A team of community organizers, known as Reimagine Middle Branch, are seeking input from residents to continue shaping their plans to develop the 11-mile shoreline along the Patapsco River in South Baltimore, Emily Opilo reports for the Baltimore Sun. Earlier this year, the team offered the public a glimpse of a revitalized Middle Branch, including new transportation avenues, recreation options, environmental restoration efforts, and a waterfront festival space.
Why has this area been historically neglected?
As Baltimore developed, Middle Branch remained isolated from the rest of the city. Without a substantial population, the area became a dump, landfill, incineration site, and graveyard for unidentified bodies between the late 19th and early 20th centuries. Despite rampant pollution and a troubling environmental history, the city approved a Black-only public housing development in nearby Cherry Hill in the 1940s.
“It’s not an accident that our communities are cut off from the water,” said Brad Rogers, executive director of the South Baltimore Gateway Partnership and a member of the Reimagine Middle Branch team. Rogers added that the environmental hazards and poor connectivity of the city to the waterway barred Black residents in the area from enjoying the river. “We’ve done that by building highways, siting incinerators and dumps. The work of this is to undo the history of environmental injustice.”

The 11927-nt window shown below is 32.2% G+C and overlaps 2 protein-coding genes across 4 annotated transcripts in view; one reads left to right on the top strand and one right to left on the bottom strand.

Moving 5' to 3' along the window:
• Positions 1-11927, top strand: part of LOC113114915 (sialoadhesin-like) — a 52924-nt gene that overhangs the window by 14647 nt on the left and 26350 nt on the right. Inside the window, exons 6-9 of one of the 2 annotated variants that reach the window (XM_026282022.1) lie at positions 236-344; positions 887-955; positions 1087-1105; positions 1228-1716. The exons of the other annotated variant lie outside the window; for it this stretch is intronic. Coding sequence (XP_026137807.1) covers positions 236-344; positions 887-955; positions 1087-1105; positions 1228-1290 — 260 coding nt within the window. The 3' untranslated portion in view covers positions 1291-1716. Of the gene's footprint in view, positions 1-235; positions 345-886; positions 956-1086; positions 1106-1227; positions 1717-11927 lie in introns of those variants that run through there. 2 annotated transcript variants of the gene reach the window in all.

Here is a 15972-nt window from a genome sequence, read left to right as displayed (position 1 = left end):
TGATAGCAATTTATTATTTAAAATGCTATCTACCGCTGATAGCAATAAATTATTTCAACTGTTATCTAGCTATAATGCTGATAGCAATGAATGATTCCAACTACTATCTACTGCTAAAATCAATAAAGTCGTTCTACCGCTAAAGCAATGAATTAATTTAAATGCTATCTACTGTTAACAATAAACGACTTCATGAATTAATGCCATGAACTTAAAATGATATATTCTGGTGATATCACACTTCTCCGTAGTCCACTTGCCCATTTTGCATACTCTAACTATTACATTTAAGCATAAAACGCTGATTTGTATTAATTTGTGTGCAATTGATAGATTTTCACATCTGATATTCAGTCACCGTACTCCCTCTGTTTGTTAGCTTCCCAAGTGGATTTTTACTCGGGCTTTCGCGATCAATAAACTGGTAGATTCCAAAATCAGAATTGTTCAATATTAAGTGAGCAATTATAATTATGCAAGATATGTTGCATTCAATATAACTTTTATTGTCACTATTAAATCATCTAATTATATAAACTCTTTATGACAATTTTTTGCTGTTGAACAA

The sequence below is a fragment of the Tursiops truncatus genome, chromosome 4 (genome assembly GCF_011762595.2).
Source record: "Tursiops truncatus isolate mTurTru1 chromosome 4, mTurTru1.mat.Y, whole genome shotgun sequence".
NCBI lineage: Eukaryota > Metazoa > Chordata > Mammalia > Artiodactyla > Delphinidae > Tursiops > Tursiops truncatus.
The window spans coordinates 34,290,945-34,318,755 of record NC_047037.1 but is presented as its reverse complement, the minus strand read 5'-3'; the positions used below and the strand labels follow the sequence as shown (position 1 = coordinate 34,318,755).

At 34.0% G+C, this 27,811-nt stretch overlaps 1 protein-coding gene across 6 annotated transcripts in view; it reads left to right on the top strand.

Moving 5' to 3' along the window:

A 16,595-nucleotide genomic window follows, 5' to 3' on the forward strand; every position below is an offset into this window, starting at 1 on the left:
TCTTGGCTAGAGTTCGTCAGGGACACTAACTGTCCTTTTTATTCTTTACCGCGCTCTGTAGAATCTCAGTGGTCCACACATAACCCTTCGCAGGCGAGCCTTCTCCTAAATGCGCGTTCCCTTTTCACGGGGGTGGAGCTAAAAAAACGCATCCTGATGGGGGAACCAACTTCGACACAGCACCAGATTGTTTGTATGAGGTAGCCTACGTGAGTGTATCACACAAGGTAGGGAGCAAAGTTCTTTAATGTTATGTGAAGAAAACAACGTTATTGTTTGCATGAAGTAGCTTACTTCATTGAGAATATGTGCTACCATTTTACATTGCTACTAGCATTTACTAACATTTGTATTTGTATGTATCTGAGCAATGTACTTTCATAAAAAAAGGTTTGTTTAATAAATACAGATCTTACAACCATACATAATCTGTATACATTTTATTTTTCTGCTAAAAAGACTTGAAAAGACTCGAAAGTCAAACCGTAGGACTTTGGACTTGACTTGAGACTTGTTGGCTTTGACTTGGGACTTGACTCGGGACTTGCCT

Anything else I should know?
While the full restoration project is expected to span 20 years, some developments will open to the public sooner. The Middle Branch Fitness & Wellness Center is scheduled to open this summer, and the group is already working on design plans for the system of trails and the wetland initiatives. Final plans will be announced June 4.
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